By I. Daryl. Immaculata College. 2019.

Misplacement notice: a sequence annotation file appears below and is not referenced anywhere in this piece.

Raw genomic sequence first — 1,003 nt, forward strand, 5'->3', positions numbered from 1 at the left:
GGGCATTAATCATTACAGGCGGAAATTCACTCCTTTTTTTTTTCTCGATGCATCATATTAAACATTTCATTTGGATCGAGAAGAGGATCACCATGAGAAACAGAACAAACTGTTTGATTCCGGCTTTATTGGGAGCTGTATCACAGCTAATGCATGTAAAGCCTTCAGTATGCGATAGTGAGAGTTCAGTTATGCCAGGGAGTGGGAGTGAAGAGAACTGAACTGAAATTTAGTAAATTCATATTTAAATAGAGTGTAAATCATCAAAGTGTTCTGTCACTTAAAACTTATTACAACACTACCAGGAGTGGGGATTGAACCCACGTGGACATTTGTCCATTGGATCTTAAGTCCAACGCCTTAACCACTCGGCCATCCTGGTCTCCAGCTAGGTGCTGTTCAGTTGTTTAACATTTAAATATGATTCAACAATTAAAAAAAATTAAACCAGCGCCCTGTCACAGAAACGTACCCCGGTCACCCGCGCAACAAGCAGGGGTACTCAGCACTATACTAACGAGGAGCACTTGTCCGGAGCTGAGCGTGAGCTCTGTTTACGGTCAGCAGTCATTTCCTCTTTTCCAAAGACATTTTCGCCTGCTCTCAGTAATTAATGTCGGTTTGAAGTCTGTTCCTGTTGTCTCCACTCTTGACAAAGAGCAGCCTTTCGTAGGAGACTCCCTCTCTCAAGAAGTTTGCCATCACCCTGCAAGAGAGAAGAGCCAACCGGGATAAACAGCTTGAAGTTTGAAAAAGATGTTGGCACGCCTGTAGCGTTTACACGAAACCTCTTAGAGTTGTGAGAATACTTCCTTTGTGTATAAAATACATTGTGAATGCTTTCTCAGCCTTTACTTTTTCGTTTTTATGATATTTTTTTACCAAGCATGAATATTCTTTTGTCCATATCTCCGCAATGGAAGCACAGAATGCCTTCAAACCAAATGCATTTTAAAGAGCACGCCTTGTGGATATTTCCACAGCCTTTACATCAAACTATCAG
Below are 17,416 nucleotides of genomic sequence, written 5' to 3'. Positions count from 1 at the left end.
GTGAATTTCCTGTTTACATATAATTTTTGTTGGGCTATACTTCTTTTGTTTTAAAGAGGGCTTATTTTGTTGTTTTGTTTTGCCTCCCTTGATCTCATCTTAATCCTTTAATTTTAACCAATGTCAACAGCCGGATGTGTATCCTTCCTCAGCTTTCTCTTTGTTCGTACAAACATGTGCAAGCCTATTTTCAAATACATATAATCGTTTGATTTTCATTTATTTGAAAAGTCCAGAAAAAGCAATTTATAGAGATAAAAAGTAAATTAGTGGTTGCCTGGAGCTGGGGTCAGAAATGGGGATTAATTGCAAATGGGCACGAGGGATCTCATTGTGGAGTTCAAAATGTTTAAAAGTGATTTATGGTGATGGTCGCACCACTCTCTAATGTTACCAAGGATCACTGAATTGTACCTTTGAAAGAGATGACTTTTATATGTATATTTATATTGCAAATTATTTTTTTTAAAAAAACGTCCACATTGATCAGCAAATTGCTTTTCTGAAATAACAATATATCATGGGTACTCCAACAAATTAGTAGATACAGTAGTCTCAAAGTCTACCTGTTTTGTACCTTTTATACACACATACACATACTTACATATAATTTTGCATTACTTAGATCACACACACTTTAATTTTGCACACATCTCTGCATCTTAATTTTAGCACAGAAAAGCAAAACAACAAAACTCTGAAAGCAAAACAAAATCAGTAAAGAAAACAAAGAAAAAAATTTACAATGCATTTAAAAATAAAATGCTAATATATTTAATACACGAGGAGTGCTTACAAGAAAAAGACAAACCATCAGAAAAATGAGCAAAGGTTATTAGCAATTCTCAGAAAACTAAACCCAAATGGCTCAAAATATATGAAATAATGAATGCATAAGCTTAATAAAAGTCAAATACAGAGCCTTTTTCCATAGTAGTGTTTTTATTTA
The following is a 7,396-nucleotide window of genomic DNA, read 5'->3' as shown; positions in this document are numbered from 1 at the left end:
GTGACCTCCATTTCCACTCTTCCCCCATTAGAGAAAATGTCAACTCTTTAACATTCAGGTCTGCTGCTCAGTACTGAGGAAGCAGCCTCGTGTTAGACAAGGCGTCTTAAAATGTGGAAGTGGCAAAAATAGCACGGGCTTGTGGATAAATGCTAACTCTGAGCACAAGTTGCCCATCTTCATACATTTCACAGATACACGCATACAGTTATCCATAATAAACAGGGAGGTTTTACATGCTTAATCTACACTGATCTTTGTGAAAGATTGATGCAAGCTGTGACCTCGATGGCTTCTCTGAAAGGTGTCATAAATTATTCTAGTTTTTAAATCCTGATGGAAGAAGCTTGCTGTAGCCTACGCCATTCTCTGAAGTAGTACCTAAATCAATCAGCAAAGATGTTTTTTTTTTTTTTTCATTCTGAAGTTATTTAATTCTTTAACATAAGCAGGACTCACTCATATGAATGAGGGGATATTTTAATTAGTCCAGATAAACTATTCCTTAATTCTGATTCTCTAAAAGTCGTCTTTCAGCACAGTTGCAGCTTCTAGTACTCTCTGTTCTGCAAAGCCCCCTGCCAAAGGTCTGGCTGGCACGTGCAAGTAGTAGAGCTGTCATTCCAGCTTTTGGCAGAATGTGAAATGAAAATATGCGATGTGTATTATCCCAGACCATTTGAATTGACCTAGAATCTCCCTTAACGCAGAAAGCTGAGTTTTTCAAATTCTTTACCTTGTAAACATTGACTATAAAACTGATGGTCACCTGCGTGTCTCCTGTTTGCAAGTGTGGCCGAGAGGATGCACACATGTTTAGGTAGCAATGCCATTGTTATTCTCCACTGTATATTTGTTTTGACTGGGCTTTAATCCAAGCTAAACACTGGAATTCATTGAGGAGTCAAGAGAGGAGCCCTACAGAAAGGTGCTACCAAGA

It should be noted that this symbol may refer to the disease in only some situations quality 80mg tadapox, i tadapox 80 mg overnight delivery. Notifiable diseases bring trade restrictions and a range of necessary disease control measures order tadapox 80 mg. Trypanosomiasis is considered the most important disease of livestock in Africa where it causes severe economic losses purchase tadapox 80mg visa. The disease has the greatest impact on domestic cattle but can also cause serious losses in domestic swine, camels, goats and sheep. Infection of susceptible cattle results in acute or chronic disease which is characterised by intermittent fever, anaemia, occasional diarrhoea and rapid loss of condition and often terminates in death. Although most trypanosomes that cause African animal trypanosomiasis are not known to be zoonotic, some are of zoonotic concern, e. Trypanosoma brucei rhodesiensi and other closely related trypanosomes do infect humans. Non- zoonotic trypanosomes might cause disease in people with certain genetic defects. Causal agent Trypanosomes, protozoan parasites of the genus Trypanosoma that live in the blood, lymph and various tissues of vertebrate hosts. Species affected Many species of domestic and wild animals including cattle, swine, camels, goats and sheep. Cattle are prefered by the tsetse fly and this preference can shield other animals from the effects of trypanosomiasis. Wild animals known to be infected but which are trypanotolerant include greater kudu Tragelaphus strepsiceros, warthog Phacochoerus africanus, bushbuck Tragelaphus scriptus, bush pig Potamochoerus porcus, African buffalo Syncerus caffer, African elephant Loxodonta africana, black rhinoceros Diceros bicornis, lion Panthero leo and leopard Panthera pardus. Geographic distribution Endemic in Africa, primarily occurring in areas inhabited by the tsetse fly. In Africa this falls between latitude 14° N and 29° S - that is from the southern edge of the Sahara desert to Zimbabwe, Angola and Mozambique (‘the tsetse fly belt’) an area of 10 million square miles affecting nearly 40 countries. Despite a century or more of effort to eradicate the tsetse fly, the trypanosomes have persisted across their range except in areas where all vegetation has been removed. The three main species of tsetse flies responsible for transmission are Glossina morsitans, which favours open woodland on savanna; G. Fomites (inanimate objects such as footwear, nets and other equipment) can also mechanically transmit trypanosomes. How is the disease Trypanosomes must first develop within tsetse fly vectors for one to a few transmitted to animals? They are then transmitted through tsetse fly saliva - when flies feed on an animal they inject saliva before sucking blood. Trypanosomes can also be mechanically transmitted by biting flies when these flies transfer blood from one animal to another. How does the disease Tsetse flies or mechanical vectors carrying trypanosomes from one group of spread between groups animals to another. Animals imported from endemic areas can be subclinical carriers and may become ill with the disease when stressed. Recommended action if Contact and seek assistance from appropriate animal health professionals suspected immediately if there is any illness in livestock. Diagnosis The disease should be confirmed by health professionals identifying pathogenic trypanosomes in blood or lymph node smears. Anticoagulated fresh blood, dried thin and/or thick blood smears, and smears of needle lymph node biopsies can be submitted from live animals. Trypanosomes are most likely to be found in the blood by direct examination during the early stages of infection. They are less likely to be detected in chronically ill animals, and are almost never seen in healthy carriers. Xenodiagnosis (looking for the parasite in a previously uninfected vector which is exposed to the host, rather than the host itself) is also a useful technique when attempting to isolate from wildlife. Before collecting or sending any samples from animals with a suspected animal disease, the proper authorities should be contacted. Samples should only be sent under secure conditions and to authorised laboratories to prevent the spread of the disease. Although the trypanosomes that cause African animal trypanosomiasis are not known to be zoonotic, precautions are recommended when handling blood, tissues and infected animals. Various environmental measures can be used to control the vector: Buffer zones: if tsetse fly wetlands occur near villages, a buffer zone, i. Habitat modification/removal: tsetse flies need shady and relatively humid conditions. The distribution and ecology of the different species of tsetse fly are closely linked with vegetation. Any modification in vegetation cover may affect the dynamic behaviour of the tsetse fly populations and the transmission of trypanosomiasis. In extreme circumstances, it may be necessary to remove the tsetse fly habitat however bush clearing can lead to soil erosion and other ecological disruption. Persistent chemicals are no longer used for environmental reasons and other non-persistent forms of spray are applicable in certain, mostly open, habitats e. Control of Vectors Secondary control methods should employ veterinary interventions and reduce the spread of the parasite by using preventative treatments, treating infected animals and monitoring the number of animals that carry the disease. Vaccination There is currently no vaccine against human or animal trypanosomiasis. Some African cattle and small ruminant breeds have some tolerance to trypanosomiasis. Introduction and development of these breeds may be effective in lessening the impact of trypanosomiasis. However it should be noted that: - Immunity may only be local and therefore ineffective against trypanosomes from a different region. Switching from cattle to poultry farming, for example, can allow animal protein production without losses to trypanosomiasis. In mixed wildlife-livestock systems, tsetse can preferentially feed on wildlife species and this has a dilution effect on livestock attack. If an outbreak is detected early, the parasite might be eradicated by: Movement controls and quarantine periods Euthanasia of infected animals - trypanosomes cannot survive for long periods outside the host and disappear quickly from the carcase after death. Wildlife Wild animals carry trypanosomes and are an important food source for the tsetse fly. Each type of fly derives nourishment from a narrow range of animal species, however, tsetse flies have been shown to be adaptable and will utilise novel hosts in the absence of a favoured host. For this reason, and because of the obvious detriment to the local wildlife, eradication of game hosts is no longer an acceptable method of control. Prevention should be directed towards controlling vector populations or preventing human and livestock access to tsetse habitat and dedicating the land to alternative land use and income generation. Some species such as southern white rhinoceros, which prefers open grassland, can suffer mortality from the disease. Effect on livestock Trypanosomiasis has the greatest impact on domestic cattle but can also cause serious losses in domestic swine, camels, goats and sheep. The cattle of African nomadic communities are at particular risk as they are increasingly driven to utilise higher risk habitats due to agriculture reducing their available range. Although acute cases can be caused by less pathogenic types, in general the disease has a high morbidity rate and is often chronic in susceptible animals. The mortality rate can reach 50-100% within months of exposure, particularly if the animal is exposed to poor nutrition and other stressors. In Africa, tsetse fly transmitted trypanosomiasis is a persistent endemic disease. In South America trypanosomiasis is mechanically transmitted and epizootic outbreaks occur cyclically every few years. Effect on humans African animal trypanosomes are not known to be zoonotic so health impacts are negligible but they are of concern in wildlife tourism areas where rare cases in wildlife can occur. This can have significant negative economic knock-on effects where illness deters visitors.